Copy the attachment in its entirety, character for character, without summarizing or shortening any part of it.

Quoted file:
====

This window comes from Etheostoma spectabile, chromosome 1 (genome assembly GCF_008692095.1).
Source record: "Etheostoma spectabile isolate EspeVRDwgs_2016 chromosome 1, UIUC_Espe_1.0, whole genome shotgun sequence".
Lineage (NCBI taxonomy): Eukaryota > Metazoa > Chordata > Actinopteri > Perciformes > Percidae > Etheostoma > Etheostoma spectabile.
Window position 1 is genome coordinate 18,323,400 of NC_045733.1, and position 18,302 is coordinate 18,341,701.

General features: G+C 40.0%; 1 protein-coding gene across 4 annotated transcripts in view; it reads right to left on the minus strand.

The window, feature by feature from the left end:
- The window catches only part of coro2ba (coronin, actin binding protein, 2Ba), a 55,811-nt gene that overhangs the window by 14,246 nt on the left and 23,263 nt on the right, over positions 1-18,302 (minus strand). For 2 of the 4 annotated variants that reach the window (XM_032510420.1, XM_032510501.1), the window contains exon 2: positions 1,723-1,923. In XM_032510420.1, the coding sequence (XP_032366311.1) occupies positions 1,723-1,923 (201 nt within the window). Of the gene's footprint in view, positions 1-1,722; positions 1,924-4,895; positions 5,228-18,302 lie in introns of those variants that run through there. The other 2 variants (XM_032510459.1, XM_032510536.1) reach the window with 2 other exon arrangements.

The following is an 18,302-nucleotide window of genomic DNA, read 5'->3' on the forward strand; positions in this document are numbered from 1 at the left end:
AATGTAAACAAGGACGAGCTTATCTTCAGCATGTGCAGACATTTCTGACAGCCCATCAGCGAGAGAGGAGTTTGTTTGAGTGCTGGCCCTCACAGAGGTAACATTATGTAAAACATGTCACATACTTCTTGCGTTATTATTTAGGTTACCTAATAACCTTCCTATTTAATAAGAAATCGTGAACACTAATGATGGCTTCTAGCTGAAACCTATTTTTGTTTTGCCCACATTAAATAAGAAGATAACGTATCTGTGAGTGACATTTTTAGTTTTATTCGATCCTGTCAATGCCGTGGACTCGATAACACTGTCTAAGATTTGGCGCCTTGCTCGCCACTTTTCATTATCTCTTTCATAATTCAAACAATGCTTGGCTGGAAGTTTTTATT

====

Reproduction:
This window comes from Etheostoma spectabile, chromosome 1 (genome assembly GCF_008692095.1).
Source record: "Etheostoma spectabile isolate EspeVRDwgs_2016 chromosome 1, UIUC_Espe_1.0, whole genome shotgun sequence".
Lineage (NCBI taxonomy): Eukaryota > Metazoa > Chordata > Actinopteri > Perciformes > Percidae > Etheostoma > Etheostoma spectabile.
Window position 1 is genome coordinate 18,323,400 of NC_045733.1, and position 18,302 is coordinate 18,341,701.

General features: G+C 40.0%; 1 protein-coding gene across 4 annotated transcripts in view; it reads right to left on the minus strand.

The window, feature by feature from the left end:
- The window catches only part of coro2ba (coronin, actin binding protein, 2Ba), a 55,811-nt gene that overhangs the window by 14,246 nt on the left and 23,263 nt on the right, over positions 1-18,302 (minus strand). For 2 of the 4 annotated variants that reach the window (XM_032510420.1, XM_032510501.1), the window contains exon 2: positions 1,723-1,923. In XM_032510420.1, the coding sequence (XP_032366311.1) occupies positions 1,723-1,923 (201 nt within the window). Of the gene's footprint in view, positions 1-1,722; positions 1,924-4,895; positions 5,228-18,302 lie in introns of those variants that run through there. The other 2 variants (XM_032510459.1, XM_032510536.1) reach the window with 2 other exon arrangements.

The following is an 18,302-nucleotide window of genomic DNA, read 5'->3' on the forward strand; positions in this document are numbered from 1 at the left end:
AATGTAAACAAGGACGAGCTTATCTTCAGCATGTGCAGACATTTCTGACAGCCCATCAGCGAGAGAGGAGTTTGTTTGAGTGCTGGCCCTCACAGAGGTAACATTATGTAAAACATGTCACATACTTCTTGCGTTATTATTTAGGTTACCTAATAACCTTCCTATTTAATAAGAAATCGTGAACACTAATGATGGCTTCTAGCTGAAACCTATTTTTGTTTTGCCCACATTAAATAAGAAGATAACGTATCTGTGAGTGACATTTTTAGTTTTATTCGATCCTGTCAATGCCGTGGACTCGATAACACTGTCTAAGATTTGGCGCCTTGCTCGCCACTTTTCATTATCTCTTTCATAATTCAAACAATGCTTGGCTGGAAGTTTTTATT